He explained that NextEra Energy is a large U.S. power company composed of two businesses: NextEra Energy Resources, a wholesale generator and U.S. leader in renewable generation, and FPL, one of the largest U.S. electric utilities, with 4.5 million customer accounts and 23,772 MW in operation.

NextEra Energy is the largest U.S. wind energy generator; it produces 8,078 MW of electricity. In addition, FPL has opened three commercial-scale solar power plants in the Sunshine State (Florida) since 2009.

FPL’s three utility-scale solar facilities make Florida a leading U.S. producer of solar energy:

  • The Martin County 75-MW solar thermal facility. The Martin Next Generation Solar Energy Center is the first hybrid solar facility in the world to connect to an existing combined-cycle power plant. It is the largest thermal solar plant outside of California and generates enough electricity to serve about 11,000 homes. A photograph of this facility appears on the cover of this issue.
  • The DeSoto County 25-MW solar PV facility. The DeSoto Next Generation Solar Energy Center is one of the nation’s largest solar PV facilities. It uses more than 90,000 panels to turn the sun’s rays into electricity to power more than 3,000 homes, and the project created 400 construction jobs (Figure 2).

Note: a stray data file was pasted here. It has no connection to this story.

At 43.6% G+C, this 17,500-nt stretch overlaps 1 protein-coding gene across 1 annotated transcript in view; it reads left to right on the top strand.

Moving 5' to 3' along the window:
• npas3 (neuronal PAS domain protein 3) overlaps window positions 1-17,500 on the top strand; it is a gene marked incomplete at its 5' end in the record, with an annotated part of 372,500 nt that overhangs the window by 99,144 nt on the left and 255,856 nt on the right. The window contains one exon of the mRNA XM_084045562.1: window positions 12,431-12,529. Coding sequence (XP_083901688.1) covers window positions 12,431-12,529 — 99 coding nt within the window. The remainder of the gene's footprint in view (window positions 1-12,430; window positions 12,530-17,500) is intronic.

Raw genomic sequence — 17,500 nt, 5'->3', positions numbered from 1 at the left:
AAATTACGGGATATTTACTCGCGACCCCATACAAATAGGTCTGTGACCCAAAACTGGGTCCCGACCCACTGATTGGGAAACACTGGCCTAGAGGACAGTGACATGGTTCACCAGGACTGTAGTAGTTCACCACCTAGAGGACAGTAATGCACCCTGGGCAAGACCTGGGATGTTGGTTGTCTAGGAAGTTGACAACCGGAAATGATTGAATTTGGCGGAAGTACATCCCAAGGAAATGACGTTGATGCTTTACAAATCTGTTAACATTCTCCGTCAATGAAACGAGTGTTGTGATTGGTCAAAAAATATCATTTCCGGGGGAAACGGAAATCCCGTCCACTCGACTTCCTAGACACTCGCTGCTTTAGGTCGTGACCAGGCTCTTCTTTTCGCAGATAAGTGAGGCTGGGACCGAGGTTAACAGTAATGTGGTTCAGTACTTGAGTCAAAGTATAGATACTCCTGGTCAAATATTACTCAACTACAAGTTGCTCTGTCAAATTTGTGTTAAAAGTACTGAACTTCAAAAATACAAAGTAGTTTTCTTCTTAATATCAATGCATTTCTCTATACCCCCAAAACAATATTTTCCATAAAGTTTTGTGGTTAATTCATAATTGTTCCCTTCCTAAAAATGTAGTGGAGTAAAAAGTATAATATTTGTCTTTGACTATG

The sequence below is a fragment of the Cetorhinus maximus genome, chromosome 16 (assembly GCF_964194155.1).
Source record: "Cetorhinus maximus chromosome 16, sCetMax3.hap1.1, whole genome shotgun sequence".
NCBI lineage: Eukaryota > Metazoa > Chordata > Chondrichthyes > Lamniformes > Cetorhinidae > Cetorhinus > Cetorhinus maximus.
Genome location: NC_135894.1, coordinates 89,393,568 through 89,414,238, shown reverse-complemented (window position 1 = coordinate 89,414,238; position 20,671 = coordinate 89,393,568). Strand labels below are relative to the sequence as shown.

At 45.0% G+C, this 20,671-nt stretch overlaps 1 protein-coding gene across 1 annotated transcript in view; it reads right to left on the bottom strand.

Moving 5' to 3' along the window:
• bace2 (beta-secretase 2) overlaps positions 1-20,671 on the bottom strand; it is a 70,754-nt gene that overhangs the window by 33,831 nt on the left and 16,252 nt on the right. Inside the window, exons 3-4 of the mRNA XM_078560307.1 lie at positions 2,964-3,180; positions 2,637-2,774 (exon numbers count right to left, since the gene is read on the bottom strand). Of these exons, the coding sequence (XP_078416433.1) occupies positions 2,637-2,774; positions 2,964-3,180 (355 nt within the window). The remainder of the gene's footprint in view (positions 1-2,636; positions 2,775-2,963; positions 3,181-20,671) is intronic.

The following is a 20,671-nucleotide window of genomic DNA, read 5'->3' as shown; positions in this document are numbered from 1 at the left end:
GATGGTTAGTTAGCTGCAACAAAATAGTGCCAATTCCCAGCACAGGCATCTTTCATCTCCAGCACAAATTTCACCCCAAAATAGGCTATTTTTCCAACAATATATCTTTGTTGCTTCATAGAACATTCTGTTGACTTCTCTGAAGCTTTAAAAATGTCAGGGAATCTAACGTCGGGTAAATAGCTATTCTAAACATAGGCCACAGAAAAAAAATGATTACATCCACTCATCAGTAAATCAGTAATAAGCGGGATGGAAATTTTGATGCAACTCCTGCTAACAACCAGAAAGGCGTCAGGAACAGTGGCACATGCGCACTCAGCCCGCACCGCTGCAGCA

2. Record-setting plant. The 25-MW DeSoto Next Generation Solar Energy Center was a POWER 2010 Top Plant. A detailed profile of the facility is available in the December 2010 issue of POWER and in our archives at Courtesy: FPL

â–  The Space Coast/Kennedy Space Center 10-MW solar PV facility. The Space Coast Next Generation Solar Energy Center was the first U.S. private/public partnership for a solar project.

Fair described the impact of one 100-MW solar plant based on statistics compiled by FPL:

  • Oil consumption avoided: approximately 700,000 barrels.
  • Cars removed from the road each year: 17,600.
  • Natural gas consumption avoided: 40 billion cubic feet.
  • Greenhouse gas emissions avoided: 3 million tons.
  • Projected tax revenues: $50 million.
  • Job creation: 4,000.

“If the state were to enable utilities to pursue renewable energy projects up to 2% of revenues, FPL would immediately begin construction of more than 500 MW of new solar projects,” Fair said.

Several FPL projects are permitted and shovel-ready. If these projects move forward, there is the potential for the creation of approximately 10,000 to 15,000 new direct and indirect jobs in the first three years, he explained.

Looking down the road, Fair emphasized the increasing importance of solar energy: “With a strong commitment from the state and investments by utilities, consumers, businesses, universities, etc., we can lay the groundwork for a clean energy economy.”

Angela Neville, JD, is POWER’s senior editor.

SHARE this article